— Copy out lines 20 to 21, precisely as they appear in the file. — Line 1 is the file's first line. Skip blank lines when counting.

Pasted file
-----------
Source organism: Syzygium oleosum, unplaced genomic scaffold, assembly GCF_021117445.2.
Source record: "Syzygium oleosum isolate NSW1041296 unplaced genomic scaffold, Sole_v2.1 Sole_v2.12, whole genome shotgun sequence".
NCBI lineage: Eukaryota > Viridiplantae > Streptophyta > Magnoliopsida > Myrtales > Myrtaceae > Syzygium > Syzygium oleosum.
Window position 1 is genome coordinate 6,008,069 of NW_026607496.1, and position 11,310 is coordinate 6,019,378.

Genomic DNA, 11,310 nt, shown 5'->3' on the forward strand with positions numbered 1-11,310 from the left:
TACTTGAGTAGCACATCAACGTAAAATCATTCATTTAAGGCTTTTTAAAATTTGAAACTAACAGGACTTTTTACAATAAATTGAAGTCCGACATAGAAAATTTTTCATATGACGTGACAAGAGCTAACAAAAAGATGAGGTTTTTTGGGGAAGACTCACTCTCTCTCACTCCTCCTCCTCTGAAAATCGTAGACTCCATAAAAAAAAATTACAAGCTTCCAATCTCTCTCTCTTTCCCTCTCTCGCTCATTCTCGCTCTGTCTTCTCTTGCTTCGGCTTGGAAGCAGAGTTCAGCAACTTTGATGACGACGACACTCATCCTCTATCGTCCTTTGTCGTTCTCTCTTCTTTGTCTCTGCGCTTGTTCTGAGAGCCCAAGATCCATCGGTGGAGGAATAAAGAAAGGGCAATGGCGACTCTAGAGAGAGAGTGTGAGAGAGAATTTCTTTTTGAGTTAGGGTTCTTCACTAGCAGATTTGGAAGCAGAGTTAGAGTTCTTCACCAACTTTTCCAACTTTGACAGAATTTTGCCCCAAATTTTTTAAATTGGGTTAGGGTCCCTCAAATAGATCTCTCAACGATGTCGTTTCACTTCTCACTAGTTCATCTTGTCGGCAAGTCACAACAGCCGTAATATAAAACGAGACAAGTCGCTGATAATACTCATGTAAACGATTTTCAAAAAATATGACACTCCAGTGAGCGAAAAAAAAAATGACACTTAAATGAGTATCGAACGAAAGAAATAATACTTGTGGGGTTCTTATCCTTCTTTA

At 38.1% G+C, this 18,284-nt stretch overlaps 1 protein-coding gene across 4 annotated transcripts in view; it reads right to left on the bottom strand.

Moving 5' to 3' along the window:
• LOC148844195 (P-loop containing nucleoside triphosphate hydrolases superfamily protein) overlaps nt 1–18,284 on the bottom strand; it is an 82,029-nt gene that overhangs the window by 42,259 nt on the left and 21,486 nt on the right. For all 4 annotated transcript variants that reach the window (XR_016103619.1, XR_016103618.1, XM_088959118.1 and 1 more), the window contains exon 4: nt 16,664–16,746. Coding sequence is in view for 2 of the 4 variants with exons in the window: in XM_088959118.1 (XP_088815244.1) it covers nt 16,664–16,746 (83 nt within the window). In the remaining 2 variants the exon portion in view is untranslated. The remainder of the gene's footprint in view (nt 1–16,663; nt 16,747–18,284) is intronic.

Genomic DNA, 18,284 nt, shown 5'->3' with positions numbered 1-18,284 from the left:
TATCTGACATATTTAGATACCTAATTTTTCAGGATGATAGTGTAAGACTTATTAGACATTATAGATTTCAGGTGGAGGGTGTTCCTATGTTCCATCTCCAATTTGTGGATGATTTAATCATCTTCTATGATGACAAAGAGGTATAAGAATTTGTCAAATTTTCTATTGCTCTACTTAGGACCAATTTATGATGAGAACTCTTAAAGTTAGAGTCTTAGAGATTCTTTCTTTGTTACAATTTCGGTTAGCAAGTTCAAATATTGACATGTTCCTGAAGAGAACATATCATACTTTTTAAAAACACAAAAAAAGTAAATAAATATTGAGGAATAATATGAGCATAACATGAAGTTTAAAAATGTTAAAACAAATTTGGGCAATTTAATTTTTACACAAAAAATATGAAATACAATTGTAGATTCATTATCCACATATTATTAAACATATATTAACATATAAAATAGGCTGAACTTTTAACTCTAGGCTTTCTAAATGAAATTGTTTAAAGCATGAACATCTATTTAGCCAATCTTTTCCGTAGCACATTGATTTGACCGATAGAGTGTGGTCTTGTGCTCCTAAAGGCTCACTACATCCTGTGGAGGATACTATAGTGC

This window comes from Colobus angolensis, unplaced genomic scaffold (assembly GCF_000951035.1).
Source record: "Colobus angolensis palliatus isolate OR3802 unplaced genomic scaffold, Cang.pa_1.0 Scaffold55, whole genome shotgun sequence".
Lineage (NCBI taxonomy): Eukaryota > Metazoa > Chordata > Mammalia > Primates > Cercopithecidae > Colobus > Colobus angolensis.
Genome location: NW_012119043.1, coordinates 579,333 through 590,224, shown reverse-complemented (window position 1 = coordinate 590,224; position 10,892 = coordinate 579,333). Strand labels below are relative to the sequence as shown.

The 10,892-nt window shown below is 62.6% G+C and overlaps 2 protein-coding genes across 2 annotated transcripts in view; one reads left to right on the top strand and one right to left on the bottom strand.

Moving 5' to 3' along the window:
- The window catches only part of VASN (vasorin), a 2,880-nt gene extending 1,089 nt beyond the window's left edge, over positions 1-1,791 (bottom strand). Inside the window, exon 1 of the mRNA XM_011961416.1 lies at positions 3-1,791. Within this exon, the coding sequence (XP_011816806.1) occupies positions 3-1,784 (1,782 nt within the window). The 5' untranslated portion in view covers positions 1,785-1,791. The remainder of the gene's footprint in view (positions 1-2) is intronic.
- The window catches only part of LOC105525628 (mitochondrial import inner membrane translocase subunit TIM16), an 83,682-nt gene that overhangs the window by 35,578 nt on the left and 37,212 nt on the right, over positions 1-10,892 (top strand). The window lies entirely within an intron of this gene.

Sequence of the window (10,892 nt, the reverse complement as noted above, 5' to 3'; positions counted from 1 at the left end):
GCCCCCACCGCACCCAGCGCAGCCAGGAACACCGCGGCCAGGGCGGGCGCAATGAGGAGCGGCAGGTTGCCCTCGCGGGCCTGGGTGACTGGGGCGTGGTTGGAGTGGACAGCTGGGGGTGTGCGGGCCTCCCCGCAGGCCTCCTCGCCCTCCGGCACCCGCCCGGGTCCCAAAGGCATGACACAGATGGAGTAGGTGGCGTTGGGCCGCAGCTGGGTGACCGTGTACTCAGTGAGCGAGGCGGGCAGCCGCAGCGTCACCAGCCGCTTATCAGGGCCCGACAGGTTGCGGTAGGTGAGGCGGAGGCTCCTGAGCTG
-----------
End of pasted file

Sequence of the window (10,892 nt, the reverse complement as noted above, 5' to 3'; positions counted from 1 at the left end):
GCCCCCACCGCACCCAGCGCAGCCAGGAACACCGCGGCCAGGGCGGGCGCAATGAGGAGCGGCAGGTTGCCCTCGCGGGCCTGGGTGACTGGGGCGTGGTTGGAGTGGACAGCTGGGGGTGTGCGGGCCTCCCCGCAGGCCTCCTCGCCCTCCGGCACCCGCCCGGGTCCCAAAGGCATGACACAGATGGAGTAGGTGGCGTTGGGCCGCAGCTGGGTGACCGTGTACTCAGTGAGCGAGGCGGGCAGCCGCAGCGTCACCAGCCGCTTATCAGGGCCCGACAGGTTGCGGTAGGTGAGGCGGAGGCTCCTGAGCTG